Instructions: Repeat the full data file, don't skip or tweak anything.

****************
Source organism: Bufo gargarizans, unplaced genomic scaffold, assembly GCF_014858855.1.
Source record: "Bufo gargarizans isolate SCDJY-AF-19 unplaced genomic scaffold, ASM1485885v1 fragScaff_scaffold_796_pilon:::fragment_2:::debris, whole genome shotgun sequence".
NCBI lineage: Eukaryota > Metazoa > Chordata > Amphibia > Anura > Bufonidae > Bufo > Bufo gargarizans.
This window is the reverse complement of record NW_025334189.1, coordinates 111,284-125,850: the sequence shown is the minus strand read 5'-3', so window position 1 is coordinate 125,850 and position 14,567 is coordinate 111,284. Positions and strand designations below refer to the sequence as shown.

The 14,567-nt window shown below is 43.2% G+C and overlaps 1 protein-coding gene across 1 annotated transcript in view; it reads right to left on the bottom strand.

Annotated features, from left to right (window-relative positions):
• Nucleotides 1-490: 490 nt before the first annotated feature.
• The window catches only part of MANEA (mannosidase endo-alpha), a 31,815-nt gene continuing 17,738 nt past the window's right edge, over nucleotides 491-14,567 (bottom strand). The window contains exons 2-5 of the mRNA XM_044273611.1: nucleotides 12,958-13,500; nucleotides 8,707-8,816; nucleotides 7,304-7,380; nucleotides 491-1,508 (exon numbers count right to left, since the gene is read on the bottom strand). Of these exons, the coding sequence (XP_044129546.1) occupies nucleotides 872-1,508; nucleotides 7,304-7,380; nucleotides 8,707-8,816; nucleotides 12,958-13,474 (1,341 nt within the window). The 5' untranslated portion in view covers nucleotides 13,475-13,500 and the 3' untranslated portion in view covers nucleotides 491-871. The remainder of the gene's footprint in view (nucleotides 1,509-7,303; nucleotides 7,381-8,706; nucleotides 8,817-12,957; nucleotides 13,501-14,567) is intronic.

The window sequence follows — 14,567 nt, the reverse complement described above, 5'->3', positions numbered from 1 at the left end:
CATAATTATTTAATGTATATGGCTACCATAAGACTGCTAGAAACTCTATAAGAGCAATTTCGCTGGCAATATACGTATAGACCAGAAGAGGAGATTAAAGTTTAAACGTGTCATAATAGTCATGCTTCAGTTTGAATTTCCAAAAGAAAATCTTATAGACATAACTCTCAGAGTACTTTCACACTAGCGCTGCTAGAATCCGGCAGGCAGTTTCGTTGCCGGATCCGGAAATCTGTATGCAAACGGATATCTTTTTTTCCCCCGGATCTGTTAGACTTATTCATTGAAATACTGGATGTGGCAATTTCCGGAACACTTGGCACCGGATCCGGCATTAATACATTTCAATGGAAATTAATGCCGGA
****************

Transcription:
Source organism: Bufo gargarizans, unplaced genomic scaffold, assembly GCF_014858855.1.
Source record: "Bufo gargarizans isolate SCDJY-AF-19 unplaced genomic scaffold, ASM1485885v1 fragScaff_scaffold_796_pilon:::fragment_2:::debris, whole genome shotgun sequence".
NCBI lineage: Eukaryota > Metazoa > Chordata > Amphibia > Anura > Bufonidae > Bufo > Bufo gargarizans.
This window is the reverse complement of record NW_025334189.1, coordinates 111,284-125,850: the sequence shown is the minus strand read 5'-3', so window position 1 is coordinate 125,850 and position 14,567 is coordinate 111,284. Positions and strand designations below refer to the sequence as shown.

The 14,567-nt window shown below is 43.2% G+C and overlaps 1 protein-coding gene across 1 annotated transcript in view; it reads right to left on the bottom strand.

Annotated features, from left to right (window-relative positions):
• Nucleotides 1-490: 490 nt before the first annotated feature.
• The window catches only part of MANEA (mannosidase endo-alpha), a 31,815-nt gene continuing 17,738 nt past the window's right edge, over nucleotides 491-14,567 (bottom strand). The window contains exons 2-5 of the mRNA XM_044273611.1: nucleotides 12,958-13,500; nucleotides 8,707-8,816; nucleotides 7,304-7,380; nucleotides 491-1,508 (exon numbers count right to left, since the gene is read on the bottom strand). Of these exons, the coding sequence (XP_044129546.1) occupies nucleotides 872-1,508; nucleotides 7,304-7,380; nucleotides 8,707-8,816; nucleotides 12,958-13,474 (1,341 nt within the window). The 5' untranslated portion in view covers nucleotides 13,475-13,500 and the 3' untranslated portion in view covers nucleotides 491-871. The remainder of the gene's footprint in view (nucleotides 1,509-7,303; nucleotides 7,381-8,706; nucleotides 8,817-12,957; nucleotides 13,501-14,567) is intronic.

The window sequence follows — 14,567 nt, the reverse complement described above, 5'->3', positions numbered from 1 at the left end:
CATAATTATTTAATGTATATGGCTACCATAAGACTGCTAGAAACTCTATAAGAGCAATTTCGCTGGCAATATACGTATAGACCAGAAGAGGAGATTAAAGTTTAAACGTGTCATAATAGTCATGCTTCAGTTTGAATTTCCAAAAGAAAATCTTATAGACATAACTCTCAGAGTACTTTCACACTAGCGCTGCTAGAATCCGGCAGGCAGTTTCGTTGCCGGATCCGGAAATCTGTATGCAAACGGATATCTTTTTTTCCCCCGGATCTGTTAGACTTATTCATTGAAATACTGGATGTGGCAATTTCCGGAACACTTGGCACCGGATCCGGCATTAATACATTTCAATGGAAATTAATGCCGGA